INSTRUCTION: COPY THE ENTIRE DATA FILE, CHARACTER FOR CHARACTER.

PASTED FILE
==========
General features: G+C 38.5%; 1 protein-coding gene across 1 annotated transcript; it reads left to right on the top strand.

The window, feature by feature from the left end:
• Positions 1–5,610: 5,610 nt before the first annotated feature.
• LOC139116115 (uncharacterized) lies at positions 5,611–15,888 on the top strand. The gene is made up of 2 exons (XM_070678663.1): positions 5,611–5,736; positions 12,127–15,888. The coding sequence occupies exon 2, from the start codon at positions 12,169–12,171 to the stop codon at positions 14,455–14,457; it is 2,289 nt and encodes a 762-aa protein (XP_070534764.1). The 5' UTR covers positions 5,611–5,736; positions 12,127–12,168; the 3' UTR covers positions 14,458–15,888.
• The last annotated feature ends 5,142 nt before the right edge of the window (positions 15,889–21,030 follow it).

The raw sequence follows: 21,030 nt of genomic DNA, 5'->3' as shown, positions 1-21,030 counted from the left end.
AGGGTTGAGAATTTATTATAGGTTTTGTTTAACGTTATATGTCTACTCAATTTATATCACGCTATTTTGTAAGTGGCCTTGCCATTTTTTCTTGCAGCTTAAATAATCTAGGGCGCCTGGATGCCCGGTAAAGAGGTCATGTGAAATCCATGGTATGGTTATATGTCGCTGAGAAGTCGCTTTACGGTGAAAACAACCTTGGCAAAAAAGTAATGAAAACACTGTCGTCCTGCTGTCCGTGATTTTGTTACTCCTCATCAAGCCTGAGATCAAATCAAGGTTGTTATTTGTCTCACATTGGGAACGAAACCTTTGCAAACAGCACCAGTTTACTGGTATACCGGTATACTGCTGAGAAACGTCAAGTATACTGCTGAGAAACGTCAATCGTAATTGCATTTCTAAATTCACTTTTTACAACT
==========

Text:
General features: G+C 38.5%; 1 protein-coding gene across 1 annotated transcript; it reads left to right on the top strand.

The window, feature by feature from the left end:
• Positions 1–5,610: 5,610 nt before the first annotated feature.
• LOC139116115 (uncharacterized) lies at positions 5,611–15,888 on the top strand. The gene is made up of 2 exons (XM_070678663.1): positions 5,611–5,736; positions 12,127–15,888. The coding sequence occupies exon 2, from the start codon at positions 12,169–12,171 to the stop codon at positions 14,455–14,457; it is 2,289 nt and encodes a 762-aa protein (XP_070534764.1). The 5' UTR covers positions 5,611–5,736; positions 12,127–12,168; the 3' UTR covers positions 14,458–15,888.
• The last annotated feature ends 5,142 nt before the right edge of the window (positions 15,889–21,030 follow it).

The raw sequence follows: 21,030 nt of genomic DNA, 5'->3' as shown, positions 1-21,030 counted from the left end.
AGGGTTGAGAATTTATTATAGGTTTTGTTTAACGTTATATGTCTACTCAATTTATATCACGCTATTTTGTAAGTGGCCTTGCCATTTTTTCTTGCAGCTTAAATAATCTAGGGCGCCTGGATGCCCGGTAAAGAGGTCATGTGAAATCCATGGTATGGTTATATGTCGCTGAGAAGTCGCTTTACGGTGAAAACAACCTTGGCAAAAAAGTAATGAAAACACTGTCGTCCTGCTGTCCGTGATTTTGTTACTCCTCATCAAGCCTGAGATCAAATCAAGGTTGTTATTTGTCTCACATTGGGAACGAAACCTTTGCAAACAGCACCAGTTTACTGGTATACCGGTATACTGCTGAGAAACGTCAAGTATACTGCTGAGAAACGTCAATCGTAATTGCATTTCTAAATTCACTTTTTACAACT